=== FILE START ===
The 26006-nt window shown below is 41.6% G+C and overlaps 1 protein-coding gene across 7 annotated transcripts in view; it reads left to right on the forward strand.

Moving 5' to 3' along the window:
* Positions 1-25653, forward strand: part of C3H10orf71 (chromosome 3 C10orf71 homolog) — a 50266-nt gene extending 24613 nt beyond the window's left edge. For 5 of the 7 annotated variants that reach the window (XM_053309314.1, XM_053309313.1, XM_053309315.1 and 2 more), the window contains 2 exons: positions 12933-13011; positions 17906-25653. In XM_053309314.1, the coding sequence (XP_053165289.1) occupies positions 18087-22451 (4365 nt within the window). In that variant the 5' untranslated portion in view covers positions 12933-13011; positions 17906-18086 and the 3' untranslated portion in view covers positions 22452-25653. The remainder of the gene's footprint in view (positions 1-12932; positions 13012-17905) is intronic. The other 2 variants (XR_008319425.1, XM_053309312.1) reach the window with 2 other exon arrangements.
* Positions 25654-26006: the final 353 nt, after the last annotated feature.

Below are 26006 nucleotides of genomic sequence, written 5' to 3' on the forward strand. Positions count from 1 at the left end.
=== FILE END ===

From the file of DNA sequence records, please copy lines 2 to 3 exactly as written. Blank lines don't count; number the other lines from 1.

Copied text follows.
Moving 5' to 3' along the window:
* Positions 1-25653, forward strand: part of C3H10orf71 (chromosome 3 C10orf71 homolog) — a 50266-nt gene extending 24613 nt beyond the window's left edge. For 5 of the 7 annotated variants that reach the window (XM_053309314.1, XM_053309313.1, XM_053309315.1 and 2 more), the window contains 2 exons: positions 12933-13011; positions 17906-25653. In XM_053309314.1, the coding sequence (XP_053165289.1) occupies positions 18087-22451 (4365 nt within the window). In that variant the 5' untranslated portion in view covers positions 12933-13011; positions 17906-18086 and the 3' untranslated portion in view covers positions 22452-25653. The remainder of the gene's footprint in view (positions 1-12932; positions 13012-17905) is intronic. The other 2 variants (XR_008319425.1, XM_053309312.1) reach the window with 2 other exon arrangements.